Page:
Theatre Ghosts

WE often hear strange and wonderful stories about theatre ghost and superstitions. And a lot of  us have put this down to figments of the imagination, well I am not to sure now. The other day I was working in one of Adelaide’s older venues. I had brought up a light on the desk and then wandered down to the stage to focus the lantern. So imagine my surprise when I near the lantern when it faded out. My first thought was that it had blown, or something electrical or electronic happened. So back to the lighting desk I went, interesting the desk was cleared . That channel was not up. Now the desk in question is quite old, it is a Strand M24, but I have never had this happen. Now people have mentioned that this particular theatre has a ghost. Maybe this was an act  of this “theatre ghost”. It seems to be common that older theatres seem to have ghosts, is it because we spend so many hours in these buildings and they take on a presence within our minds. Then when there is a quiet moment at 2am during a plotting session, you here the building settling into the old foundations, or indeed it is the ghost wandering backstage making sure all is well. Is this why there are so many theatre superstitions ,like not mentioning the scottish play and whistling backstage.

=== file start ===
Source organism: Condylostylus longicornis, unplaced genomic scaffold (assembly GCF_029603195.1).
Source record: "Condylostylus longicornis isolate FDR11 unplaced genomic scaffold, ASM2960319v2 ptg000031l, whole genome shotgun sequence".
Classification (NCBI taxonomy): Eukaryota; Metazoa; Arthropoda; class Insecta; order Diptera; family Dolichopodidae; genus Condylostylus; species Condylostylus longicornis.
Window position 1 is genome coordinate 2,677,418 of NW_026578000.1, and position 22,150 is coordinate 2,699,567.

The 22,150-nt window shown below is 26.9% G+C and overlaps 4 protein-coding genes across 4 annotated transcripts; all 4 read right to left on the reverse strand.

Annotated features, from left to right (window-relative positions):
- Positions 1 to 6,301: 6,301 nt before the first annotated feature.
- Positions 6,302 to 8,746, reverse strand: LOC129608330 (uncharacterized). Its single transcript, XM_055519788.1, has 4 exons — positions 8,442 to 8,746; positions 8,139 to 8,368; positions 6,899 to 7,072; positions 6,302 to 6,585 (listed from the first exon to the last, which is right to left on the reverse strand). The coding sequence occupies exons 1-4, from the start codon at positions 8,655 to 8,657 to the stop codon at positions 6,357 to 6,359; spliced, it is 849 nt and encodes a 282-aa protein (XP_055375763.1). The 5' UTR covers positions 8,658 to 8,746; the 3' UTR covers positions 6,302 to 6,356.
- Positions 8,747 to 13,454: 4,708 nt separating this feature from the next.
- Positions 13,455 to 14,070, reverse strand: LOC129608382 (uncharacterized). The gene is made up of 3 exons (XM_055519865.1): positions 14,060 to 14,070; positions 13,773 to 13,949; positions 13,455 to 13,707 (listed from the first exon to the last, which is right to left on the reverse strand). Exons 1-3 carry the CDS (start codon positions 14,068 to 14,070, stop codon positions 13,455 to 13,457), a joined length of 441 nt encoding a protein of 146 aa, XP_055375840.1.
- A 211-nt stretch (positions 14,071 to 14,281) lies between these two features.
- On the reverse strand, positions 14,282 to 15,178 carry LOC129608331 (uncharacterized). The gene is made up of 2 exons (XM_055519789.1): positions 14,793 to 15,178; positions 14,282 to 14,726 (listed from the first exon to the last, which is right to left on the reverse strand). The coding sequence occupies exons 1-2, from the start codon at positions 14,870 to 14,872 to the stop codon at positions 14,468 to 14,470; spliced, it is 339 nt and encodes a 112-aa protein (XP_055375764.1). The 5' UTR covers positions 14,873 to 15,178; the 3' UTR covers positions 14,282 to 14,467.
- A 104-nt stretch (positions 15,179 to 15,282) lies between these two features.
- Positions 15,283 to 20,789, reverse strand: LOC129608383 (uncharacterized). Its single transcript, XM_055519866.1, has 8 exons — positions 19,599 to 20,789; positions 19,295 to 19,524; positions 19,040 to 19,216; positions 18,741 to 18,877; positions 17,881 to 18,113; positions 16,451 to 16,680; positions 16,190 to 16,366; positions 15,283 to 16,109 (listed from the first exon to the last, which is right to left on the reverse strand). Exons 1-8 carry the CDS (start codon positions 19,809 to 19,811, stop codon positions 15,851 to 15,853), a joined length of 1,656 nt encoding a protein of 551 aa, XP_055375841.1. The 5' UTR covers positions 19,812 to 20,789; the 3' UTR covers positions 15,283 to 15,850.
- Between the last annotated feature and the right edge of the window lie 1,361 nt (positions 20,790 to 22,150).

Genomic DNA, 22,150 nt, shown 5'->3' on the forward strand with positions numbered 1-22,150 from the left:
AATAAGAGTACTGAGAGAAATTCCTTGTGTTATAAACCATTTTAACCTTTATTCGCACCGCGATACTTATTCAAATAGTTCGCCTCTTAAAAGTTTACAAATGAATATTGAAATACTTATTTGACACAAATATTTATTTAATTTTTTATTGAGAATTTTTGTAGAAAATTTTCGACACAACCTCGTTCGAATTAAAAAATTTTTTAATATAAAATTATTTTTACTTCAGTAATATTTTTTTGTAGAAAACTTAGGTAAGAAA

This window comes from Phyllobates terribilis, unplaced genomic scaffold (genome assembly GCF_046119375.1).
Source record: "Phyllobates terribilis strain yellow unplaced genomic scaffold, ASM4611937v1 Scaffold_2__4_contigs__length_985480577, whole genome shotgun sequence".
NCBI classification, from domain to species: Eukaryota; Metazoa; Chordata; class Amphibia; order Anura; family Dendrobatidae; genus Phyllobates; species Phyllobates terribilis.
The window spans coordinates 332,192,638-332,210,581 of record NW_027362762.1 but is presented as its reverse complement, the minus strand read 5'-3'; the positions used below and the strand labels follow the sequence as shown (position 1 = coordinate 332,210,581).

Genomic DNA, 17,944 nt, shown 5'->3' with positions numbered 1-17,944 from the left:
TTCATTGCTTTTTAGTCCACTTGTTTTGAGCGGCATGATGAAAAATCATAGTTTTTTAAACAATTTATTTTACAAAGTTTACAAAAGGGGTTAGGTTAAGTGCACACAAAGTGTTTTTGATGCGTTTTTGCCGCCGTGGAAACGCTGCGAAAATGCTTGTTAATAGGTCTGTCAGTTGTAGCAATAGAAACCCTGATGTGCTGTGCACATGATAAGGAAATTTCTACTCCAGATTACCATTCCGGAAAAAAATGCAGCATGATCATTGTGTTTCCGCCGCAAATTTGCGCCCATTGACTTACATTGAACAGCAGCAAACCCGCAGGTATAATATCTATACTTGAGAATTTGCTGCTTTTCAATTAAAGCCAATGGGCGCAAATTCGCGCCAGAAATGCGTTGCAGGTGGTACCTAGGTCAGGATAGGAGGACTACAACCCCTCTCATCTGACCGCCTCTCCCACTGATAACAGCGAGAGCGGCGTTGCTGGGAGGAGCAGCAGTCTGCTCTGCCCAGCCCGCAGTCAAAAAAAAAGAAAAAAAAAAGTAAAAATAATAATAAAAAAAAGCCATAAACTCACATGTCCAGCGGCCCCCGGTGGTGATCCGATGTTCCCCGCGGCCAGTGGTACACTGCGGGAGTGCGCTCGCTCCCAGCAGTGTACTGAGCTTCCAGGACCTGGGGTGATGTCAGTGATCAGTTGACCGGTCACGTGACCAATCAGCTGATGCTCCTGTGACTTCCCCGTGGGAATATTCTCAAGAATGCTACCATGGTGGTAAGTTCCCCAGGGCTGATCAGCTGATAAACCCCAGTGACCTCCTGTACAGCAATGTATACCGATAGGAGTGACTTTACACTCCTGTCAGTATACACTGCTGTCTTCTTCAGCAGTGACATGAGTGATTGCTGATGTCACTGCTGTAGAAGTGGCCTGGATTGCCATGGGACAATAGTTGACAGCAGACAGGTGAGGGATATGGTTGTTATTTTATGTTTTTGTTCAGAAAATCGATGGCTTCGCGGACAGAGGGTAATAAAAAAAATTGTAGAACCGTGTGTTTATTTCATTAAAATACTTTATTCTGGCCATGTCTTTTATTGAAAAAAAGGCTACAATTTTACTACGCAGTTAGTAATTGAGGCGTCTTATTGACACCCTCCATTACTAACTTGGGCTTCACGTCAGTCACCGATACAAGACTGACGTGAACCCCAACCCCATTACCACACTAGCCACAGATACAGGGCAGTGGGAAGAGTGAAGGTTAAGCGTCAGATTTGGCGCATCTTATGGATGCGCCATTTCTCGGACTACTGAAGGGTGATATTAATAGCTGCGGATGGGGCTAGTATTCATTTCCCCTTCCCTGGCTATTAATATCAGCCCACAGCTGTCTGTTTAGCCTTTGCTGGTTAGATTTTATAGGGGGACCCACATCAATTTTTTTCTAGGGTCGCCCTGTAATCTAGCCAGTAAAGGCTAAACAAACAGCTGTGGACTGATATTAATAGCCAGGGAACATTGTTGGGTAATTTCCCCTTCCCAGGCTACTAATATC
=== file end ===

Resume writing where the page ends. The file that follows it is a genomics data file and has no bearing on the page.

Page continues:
So tell me your favourite theatre or superstition.


2 thoughts on “Theatre Ghosts

  1. I do believe they are true I heard of a light blowing in the theatre in which I work and all the glass shattering into a million piece for no reason. Luckily the ghost and glass fragments are safe in a jar which is taped shut! 🙂

  2. I came across an old book (1920s or 30s, I believe) about superstition a few years ago, with a chapter just for theatre. In addition to no whistling and so on, there were superstitions that have now died out, like it being a really bad omen if someone in the orchestra was playing a yellow clarinet. I’ve never seen any coloured clarinets, but perhaps there was no market for them for this reason…
    Also, some elderly actors (these were actors who were elderly in the 1920s or 30s) would refuse to go on stage if the scenography had an ostrich in it.

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